The real concern of environmental activists like Greta Thunberg is not climate change, but to “upend society” and “move away from capitalism,” Australia’s Resources Minister Matt Canavan said Tuesday.
He spoke after the Swedish teenage climate worrier unsuccessfully tried to force German telecommunications group, Siemens, to drop its role as a contractor for the giant Adani coal mine now being planned for Australia’s north.
It seems that @SiemensDE have the power to stop, delay or at least interrupt the building of the huge Adani coal mine in Australia. On Monday they will announce their decision. Please help pushing them to make the only right decision. #StopAdani
— Greta Thunberg (@GretaThunberg) January 11, 2020
Canavan intervened and secured the company to stay and complete railway signalling at the site, but not before he took a passing swipe at the intervention of Thunberg.
Canavan told Sky News in Australia “common sense has once again prevailed,” and said the “likes of Greta Thunberg” claim to be concerned with emissions reduction remains a fallacy
“Their policy prescriptions aren’t actually about reducing carbon emissions, it’s about the radical massive changes to our economy and society”, he said:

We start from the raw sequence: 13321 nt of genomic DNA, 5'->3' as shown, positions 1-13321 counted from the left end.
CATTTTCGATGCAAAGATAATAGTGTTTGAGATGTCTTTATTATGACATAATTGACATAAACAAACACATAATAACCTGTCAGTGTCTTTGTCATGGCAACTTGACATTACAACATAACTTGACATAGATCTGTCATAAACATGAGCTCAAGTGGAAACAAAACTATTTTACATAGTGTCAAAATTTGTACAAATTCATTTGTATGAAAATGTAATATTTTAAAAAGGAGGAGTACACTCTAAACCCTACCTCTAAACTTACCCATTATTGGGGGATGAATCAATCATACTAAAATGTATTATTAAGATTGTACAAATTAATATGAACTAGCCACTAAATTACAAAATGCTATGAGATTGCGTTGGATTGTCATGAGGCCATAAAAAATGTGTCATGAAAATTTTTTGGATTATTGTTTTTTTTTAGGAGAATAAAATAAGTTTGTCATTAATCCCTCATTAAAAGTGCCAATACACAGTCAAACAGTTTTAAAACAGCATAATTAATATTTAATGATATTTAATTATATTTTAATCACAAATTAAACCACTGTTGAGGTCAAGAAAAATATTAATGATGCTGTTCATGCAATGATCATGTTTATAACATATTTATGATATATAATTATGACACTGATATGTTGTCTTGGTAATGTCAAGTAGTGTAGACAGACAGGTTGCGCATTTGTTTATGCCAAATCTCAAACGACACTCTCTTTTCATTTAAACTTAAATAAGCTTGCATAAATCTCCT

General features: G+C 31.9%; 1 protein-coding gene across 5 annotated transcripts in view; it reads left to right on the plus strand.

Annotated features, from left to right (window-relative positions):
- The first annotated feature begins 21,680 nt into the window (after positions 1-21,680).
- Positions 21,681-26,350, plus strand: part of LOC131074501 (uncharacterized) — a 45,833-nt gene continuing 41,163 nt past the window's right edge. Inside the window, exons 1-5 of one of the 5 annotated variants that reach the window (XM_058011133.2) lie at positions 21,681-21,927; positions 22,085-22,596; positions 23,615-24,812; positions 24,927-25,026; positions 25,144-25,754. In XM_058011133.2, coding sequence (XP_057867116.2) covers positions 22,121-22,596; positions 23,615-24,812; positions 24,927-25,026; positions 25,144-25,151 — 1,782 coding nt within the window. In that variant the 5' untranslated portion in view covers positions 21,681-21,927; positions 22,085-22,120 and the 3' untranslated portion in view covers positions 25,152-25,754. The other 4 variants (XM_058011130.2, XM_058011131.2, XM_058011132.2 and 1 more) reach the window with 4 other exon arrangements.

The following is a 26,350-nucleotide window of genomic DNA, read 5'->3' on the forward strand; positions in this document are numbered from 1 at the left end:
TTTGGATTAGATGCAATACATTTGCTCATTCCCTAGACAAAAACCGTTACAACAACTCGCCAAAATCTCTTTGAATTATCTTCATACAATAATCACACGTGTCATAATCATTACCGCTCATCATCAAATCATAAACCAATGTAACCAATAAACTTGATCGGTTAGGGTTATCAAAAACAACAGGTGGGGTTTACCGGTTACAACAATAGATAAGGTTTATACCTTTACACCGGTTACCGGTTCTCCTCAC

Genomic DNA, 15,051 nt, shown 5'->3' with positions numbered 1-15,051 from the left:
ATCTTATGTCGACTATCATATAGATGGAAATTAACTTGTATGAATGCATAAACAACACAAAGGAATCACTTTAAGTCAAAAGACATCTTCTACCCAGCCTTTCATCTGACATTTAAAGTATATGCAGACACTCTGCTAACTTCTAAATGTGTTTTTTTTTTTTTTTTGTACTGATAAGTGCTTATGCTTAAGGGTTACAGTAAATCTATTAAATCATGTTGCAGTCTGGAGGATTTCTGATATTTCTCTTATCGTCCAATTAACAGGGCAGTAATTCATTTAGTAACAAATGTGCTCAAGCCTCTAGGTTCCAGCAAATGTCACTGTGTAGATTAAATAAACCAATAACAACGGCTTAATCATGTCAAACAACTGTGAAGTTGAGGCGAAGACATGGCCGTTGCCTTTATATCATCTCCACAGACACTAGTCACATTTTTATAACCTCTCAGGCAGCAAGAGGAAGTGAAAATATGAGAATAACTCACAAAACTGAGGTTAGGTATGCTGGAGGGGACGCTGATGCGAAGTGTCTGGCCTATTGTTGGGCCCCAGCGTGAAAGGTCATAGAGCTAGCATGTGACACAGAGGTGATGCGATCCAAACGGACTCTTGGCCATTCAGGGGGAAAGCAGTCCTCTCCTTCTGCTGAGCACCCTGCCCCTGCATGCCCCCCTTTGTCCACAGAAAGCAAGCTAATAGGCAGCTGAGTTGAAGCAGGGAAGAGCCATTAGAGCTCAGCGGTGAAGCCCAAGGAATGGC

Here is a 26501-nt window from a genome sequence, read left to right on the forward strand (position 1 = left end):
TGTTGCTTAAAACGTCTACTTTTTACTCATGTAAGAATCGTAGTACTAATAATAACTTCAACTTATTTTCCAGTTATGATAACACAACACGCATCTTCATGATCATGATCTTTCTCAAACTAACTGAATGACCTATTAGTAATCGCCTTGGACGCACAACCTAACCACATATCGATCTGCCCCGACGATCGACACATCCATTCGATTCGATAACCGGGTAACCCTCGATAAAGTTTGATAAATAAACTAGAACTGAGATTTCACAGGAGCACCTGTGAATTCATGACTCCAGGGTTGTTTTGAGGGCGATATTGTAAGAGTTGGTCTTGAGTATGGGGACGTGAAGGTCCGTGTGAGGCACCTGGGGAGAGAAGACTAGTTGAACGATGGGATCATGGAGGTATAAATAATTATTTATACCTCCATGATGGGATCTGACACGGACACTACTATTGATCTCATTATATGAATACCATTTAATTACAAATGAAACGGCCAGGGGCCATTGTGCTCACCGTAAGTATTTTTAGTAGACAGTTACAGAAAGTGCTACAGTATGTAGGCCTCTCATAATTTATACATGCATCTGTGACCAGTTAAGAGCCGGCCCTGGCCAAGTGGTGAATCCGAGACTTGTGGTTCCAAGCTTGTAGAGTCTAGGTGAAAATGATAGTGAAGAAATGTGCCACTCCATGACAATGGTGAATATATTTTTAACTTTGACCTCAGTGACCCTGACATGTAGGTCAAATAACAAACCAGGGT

The Adani mine, which received final environmental approval in June, is expected to produce at least 10 million t of thermal coal every year.
Nationally, the Australian coal mining industry employs 50, 400 people, when thermal and coking operations were combined, Australian Bureau of Statistics labour force data for November showed, with exports going mainly to China, India, Korea, Japan and Chile.
Australian Prime Minister Scott Morrison, who once once famously brandished a lump of coal in parliament, crying, “This is coal – don’t be afraid!” has also vowed climate protesters like Greta Thunberg would not be dictating the country’s energy or trade policy.
As Breitbart news reported, last month he backed Adani and coal production.
“We won’t embrace reckless targets and abandon our traditional industries that would risk Australian jobs while having no meaningful impact on the global climate,” he said in an opinion piece for the Daily Telegraph.
“In short, we will continue to act responsibly on climate change, avoiding extreme responses and get the balance right.”
Coal exports were worth an estimated AUS$67 billion (US$45.9 billion) to the nation’s economy in the 2018 – 2019 financial year, overtaking iron ore as Australia’s most valuable export.